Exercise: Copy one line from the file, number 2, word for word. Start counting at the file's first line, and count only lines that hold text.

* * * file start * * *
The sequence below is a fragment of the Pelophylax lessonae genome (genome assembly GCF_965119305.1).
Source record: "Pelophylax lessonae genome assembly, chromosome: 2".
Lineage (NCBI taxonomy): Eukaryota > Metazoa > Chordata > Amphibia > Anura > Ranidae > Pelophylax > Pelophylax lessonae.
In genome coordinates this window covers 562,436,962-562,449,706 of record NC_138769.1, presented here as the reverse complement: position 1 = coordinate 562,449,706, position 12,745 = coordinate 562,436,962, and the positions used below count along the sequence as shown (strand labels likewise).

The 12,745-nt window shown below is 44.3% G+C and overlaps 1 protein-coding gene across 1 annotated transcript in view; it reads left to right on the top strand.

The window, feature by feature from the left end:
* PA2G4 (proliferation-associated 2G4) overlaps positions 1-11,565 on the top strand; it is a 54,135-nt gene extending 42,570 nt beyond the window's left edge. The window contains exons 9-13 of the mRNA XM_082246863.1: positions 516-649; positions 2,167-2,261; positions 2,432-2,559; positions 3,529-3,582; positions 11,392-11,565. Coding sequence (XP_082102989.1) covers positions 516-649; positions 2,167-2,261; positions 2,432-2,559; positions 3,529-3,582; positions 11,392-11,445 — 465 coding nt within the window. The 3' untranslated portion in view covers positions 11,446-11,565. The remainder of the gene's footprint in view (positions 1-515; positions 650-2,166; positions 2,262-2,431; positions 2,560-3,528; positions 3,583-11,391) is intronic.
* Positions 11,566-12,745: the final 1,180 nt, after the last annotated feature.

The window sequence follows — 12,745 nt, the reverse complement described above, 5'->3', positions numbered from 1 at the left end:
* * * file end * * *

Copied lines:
Source record: "Pelophylax lessonae genome assembly, chromosome: 2".